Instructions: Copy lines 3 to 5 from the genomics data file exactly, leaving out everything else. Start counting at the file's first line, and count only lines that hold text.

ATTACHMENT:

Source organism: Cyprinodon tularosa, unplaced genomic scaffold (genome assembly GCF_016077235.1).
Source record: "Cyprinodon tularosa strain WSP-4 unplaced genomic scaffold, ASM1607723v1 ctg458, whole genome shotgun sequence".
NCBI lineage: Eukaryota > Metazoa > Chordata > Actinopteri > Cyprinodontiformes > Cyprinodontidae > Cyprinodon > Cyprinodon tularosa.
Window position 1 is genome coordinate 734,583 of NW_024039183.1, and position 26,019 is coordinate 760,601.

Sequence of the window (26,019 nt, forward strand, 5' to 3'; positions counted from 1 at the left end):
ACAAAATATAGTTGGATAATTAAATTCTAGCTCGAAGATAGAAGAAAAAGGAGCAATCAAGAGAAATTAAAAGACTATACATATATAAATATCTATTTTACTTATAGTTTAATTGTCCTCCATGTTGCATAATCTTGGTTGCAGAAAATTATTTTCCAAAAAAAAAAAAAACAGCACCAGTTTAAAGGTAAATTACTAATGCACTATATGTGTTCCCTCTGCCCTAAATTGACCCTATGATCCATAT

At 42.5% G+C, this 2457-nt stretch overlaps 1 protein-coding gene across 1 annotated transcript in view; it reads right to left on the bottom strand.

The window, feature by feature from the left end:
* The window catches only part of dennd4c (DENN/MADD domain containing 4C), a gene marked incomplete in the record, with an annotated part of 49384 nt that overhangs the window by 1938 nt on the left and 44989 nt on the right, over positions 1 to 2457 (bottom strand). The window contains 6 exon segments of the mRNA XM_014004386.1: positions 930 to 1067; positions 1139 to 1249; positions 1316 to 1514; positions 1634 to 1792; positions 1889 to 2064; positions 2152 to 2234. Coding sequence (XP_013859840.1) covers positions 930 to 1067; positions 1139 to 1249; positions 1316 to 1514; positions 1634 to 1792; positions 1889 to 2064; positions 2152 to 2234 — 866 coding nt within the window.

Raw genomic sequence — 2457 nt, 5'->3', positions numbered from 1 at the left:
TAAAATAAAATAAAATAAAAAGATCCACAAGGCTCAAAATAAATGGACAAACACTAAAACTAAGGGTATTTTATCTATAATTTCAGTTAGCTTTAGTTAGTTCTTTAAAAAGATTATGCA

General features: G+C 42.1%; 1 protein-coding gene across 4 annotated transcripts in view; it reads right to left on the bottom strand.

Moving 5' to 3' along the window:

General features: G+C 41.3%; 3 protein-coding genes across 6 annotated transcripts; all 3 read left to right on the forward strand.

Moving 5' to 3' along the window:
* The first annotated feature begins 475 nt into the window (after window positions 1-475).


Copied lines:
NCBI lineage: Eukaryota > Metazoa > Chordata > Actinopteri > Cyprinodontiformes > Cyprinodontidae > Cyprinodon > Cyprinodon tularosa.
Window position 1 is genome coordinate 734,583 of NW_024039183.1, and position 26,019 is coordinate 760,601.

Sequence of the window (26,019 nt, forward strand, 5' to 3'; positions counted from 1 at the left end):